"[Researchers at the University of Geneva] found that we have a rhythm in the language centre of our brains, a kind of hum of the brain. Some people think it's like the idling of your car, but it's been hypothesised that in fact this might be the rhythm that helps us break up our words into phonemes, or pieces that make sense to us."
Read more of this post buy clicking the link below
"Wolf, who has a dyslexic son, is on a mission to spread the idea of “cerebrodiversity,” the idea that our brains are not uniform and we each learn differently. Yet when it comes to school, students with different brains can often have lives filled with frustration and anguish as they, and everyone around them, struggle to figure out what is wrong with them."
"“Dyslexic entrepreneurs reported as good or excellent at oral communication, delegation, creative and spatial awareness tasks, whilst non-dyslexics reported as average or good,” Logan says. People with dyslexia, she found, tend to compensate for things they can’t do well by developing excellence in other areas: oral communication, delegation (because they must learn to trust other people with tasks they can’t do from an early age), as well as problem-solving and people management."
"In the study, one group of 10 dyslexic kids played a Wii video game called Rayman Raving Rabbids for 12 hours over several days while another group played a video game that didn't focus on action. The kids who played the action game improved their reading speed by as much or more than a dyslexic child normally would in an intense reading program, Facoetti said. The video games may train the brain to pay more close attention and focus on things, Facoetti said." Read more of this post by clicking the link below
“Despite words to the contrary elsewhere, it is unlikely that the case will lead to a sudden flood of discrimination claims from dyslexic employees. However, concerned employers should consider seeking legal advice about their duties and the reasonable adjustments that they should be providing. It’s always prudent to periodically deliver training for management teams about equal opportunities, and specific dyslexia awareness training for colleagues of dyslexic employees ought to be provided.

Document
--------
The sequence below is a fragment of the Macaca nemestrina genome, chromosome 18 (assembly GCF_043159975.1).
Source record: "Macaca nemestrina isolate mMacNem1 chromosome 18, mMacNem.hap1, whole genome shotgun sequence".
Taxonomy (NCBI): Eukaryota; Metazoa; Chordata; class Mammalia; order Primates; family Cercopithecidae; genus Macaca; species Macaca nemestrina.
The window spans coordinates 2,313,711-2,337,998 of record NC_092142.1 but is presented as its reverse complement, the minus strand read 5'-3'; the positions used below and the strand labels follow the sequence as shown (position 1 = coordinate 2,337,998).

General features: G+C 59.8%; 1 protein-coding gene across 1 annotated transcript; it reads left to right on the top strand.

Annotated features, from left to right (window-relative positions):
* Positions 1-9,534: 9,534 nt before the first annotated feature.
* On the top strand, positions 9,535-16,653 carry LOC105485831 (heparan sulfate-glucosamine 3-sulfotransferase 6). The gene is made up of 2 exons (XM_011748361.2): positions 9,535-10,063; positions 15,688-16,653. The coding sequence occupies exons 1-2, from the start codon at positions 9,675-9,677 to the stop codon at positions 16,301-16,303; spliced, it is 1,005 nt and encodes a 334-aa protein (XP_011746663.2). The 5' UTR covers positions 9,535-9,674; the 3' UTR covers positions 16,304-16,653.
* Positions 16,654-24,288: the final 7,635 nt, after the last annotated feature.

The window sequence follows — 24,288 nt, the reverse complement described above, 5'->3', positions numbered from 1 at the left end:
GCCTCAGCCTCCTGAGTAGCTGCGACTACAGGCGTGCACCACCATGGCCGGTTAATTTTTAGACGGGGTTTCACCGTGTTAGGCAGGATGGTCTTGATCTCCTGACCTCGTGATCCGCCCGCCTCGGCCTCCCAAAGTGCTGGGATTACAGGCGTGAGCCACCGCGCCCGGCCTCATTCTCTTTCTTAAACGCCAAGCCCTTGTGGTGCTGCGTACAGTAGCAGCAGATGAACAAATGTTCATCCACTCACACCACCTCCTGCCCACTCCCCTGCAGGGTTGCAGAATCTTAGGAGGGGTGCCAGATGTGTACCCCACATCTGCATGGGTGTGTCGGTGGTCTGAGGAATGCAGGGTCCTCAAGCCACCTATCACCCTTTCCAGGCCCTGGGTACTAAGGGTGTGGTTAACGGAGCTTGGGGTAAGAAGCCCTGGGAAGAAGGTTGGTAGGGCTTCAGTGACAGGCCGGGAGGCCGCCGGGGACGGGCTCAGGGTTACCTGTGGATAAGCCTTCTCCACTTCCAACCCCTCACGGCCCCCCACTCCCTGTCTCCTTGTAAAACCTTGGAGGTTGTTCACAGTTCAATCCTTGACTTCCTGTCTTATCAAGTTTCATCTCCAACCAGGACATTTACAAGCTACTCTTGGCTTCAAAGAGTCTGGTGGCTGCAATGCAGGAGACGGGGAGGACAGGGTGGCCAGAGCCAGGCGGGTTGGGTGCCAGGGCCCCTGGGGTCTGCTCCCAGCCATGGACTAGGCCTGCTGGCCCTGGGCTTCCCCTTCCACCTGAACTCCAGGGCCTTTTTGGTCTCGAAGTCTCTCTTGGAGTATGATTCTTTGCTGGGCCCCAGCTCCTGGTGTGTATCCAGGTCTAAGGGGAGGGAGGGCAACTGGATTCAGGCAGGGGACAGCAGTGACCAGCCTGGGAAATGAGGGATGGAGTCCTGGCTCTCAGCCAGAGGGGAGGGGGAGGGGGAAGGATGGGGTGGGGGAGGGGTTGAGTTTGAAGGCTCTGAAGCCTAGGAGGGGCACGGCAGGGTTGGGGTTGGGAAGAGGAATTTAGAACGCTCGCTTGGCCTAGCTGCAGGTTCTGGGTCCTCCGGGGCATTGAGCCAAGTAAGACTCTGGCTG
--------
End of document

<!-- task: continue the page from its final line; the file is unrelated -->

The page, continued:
As with any employment law issue, prevention is always better than cure. Taking constructive steps to provide a positive working environment for all employees – regardless of their abilities – will not only prevent the obvious risk of legal trouble, it can also improve productivity, morale and a sense of community. In the long run, this is worth much more than the cost of reasonable adjustments.”
“Every day new apps are developed to support literacy development and can provide children with great assistance in a colourful, fun and easy-to-use way, which can greatly reinforce the literacy tuition they get in the classroom for their teachers,” says the CEO of DAI, Rosie Bissett. “Apps provide a cheap (sometimes free), more intuitive and user-friendly mobile alternative to established and expensive literacy software for computers. "With children being more tech savvy than ever, apps also have an implicit ‘cool factor’ which encourages and motivates learning.